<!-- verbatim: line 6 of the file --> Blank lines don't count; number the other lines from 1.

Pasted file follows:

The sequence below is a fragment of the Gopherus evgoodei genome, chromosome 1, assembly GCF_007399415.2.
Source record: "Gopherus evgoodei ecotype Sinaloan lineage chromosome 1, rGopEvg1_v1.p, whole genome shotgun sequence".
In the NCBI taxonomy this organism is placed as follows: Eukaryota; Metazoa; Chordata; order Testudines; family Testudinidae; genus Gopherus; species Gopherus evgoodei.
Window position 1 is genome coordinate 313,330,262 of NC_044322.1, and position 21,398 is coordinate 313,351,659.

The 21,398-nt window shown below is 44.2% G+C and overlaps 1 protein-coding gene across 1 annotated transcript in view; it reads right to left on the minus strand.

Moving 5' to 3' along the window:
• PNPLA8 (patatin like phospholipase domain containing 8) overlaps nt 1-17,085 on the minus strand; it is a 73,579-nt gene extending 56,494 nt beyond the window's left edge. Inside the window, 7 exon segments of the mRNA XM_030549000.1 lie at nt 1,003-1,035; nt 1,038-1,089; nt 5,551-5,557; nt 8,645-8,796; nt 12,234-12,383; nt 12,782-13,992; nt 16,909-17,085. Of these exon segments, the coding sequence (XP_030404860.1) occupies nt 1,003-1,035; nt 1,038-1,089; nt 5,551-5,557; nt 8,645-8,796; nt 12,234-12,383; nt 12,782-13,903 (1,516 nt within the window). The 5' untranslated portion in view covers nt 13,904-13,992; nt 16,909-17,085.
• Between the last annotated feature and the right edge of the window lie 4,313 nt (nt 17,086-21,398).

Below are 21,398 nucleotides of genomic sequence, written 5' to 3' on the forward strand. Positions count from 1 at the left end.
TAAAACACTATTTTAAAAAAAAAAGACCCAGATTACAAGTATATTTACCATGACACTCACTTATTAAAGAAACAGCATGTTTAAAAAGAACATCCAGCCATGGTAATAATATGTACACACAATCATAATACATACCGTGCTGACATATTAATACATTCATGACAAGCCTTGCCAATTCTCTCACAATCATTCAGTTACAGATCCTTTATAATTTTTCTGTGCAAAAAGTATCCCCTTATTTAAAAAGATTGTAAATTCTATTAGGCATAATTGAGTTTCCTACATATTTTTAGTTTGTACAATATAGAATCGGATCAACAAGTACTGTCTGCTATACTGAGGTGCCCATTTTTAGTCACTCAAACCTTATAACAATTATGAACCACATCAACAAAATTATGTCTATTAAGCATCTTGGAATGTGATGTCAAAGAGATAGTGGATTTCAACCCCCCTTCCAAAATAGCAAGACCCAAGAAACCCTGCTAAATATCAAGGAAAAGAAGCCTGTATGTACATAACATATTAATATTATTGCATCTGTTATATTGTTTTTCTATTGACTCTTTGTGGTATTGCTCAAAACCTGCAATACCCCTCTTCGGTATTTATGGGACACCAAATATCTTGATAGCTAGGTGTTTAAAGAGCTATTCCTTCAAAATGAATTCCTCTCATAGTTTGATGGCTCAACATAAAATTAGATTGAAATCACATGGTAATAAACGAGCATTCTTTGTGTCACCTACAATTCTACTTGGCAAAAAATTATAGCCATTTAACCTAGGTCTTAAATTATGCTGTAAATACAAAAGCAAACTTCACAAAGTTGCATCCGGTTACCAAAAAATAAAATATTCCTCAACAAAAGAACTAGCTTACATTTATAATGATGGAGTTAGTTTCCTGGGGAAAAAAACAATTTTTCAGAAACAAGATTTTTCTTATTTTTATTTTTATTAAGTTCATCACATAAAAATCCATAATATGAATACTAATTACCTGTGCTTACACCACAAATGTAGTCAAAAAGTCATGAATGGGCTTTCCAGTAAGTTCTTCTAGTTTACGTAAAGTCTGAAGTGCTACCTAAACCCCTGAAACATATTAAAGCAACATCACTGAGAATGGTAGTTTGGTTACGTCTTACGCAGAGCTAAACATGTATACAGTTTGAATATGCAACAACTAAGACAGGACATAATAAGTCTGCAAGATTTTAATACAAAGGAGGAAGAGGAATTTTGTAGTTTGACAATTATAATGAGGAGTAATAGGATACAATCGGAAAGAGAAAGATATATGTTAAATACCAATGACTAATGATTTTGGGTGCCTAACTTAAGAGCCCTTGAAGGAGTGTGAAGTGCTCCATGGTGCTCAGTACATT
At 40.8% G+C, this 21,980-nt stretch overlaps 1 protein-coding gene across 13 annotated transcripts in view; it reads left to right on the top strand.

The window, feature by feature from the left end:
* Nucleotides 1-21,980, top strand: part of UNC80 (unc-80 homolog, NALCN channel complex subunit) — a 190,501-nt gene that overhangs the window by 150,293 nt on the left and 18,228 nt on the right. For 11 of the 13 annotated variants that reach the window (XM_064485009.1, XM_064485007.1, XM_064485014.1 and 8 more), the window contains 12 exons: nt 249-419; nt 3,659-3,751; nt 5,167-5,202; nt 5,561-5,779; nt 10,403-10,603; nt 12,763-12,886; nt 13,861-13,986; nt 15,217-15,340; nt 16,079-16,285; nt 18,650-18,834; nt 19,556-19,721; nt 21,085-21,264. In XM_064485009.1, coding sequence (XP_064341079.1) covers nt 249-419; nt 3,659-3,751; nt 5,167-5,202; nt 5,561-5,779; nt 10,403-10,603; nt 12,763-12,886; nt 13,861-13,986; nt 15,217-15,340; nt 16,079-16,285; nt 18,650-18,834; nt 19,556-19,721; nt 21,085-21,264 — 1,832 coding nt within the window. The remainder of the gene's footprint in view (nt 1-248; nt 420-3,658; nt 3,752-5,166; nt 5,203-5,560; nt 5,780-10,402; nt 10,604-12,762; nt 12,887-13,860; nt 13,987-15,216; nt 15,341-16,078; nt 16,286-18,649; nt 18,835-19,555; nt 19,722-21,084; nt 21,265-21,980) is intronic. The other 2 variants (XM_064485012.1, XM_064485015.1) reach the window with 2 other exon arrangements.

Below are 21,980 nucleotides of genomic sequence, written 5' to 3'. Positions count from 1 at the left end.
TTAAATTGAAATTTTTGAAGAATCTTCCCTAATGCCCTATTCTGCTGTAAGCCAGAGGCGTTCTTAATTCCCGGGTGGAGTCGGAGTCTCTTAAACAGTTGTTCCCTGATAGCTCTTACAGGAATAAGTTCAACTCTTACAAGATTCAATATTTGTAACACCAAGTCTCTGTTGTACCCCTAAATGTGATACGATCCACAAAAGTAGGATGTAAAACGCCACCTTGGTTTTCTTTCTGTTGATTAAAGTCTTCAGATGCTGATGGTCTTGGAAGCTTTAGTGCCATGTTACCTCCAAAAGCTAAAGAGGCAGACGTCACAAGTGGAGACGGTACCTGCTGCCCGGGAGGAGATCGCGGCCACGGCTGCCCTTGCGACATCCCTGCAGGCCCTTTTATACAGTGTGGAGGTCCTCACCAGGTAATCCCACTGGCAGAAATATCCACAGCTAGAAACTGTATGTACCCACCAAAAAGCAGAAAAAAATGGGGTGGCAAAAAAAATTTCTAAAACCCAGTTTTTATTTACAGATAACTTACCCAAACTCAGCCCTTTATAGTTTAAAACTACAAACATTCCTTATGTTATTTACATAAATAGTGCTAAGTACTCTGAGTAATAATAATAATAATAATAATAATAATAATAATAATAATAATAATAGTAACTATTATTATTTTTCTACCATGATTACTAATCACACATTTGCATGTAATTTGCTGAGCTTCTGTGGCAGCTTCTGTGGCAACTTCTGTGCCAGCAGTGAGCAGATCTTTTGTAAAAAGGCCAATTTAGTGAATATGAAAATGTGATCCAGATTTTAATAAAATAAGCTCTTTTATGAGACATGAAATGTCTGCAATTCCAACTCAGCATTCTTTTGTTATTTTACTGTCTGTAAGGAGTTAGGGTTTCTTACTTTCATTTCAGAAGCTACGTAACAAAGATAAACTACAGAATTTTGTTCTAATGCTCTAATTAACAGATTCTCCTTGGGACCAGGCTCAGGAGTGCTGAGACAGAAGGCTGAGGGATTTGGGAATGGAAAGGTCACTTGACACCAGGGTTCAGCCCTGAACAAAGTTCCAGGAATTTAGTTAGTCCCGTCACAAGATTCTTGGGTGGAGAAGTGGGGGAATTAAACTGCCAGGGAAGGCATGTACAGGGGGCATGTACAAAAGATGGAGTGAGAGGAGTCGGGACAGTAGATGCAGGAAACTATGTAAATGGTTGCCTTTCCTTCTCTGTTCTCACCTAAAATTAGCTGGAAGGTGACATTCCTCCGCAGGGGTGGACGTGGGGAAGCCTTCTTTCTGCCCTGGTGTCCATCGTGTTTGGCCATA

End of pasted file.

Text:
Moving 5' to 3' along the window: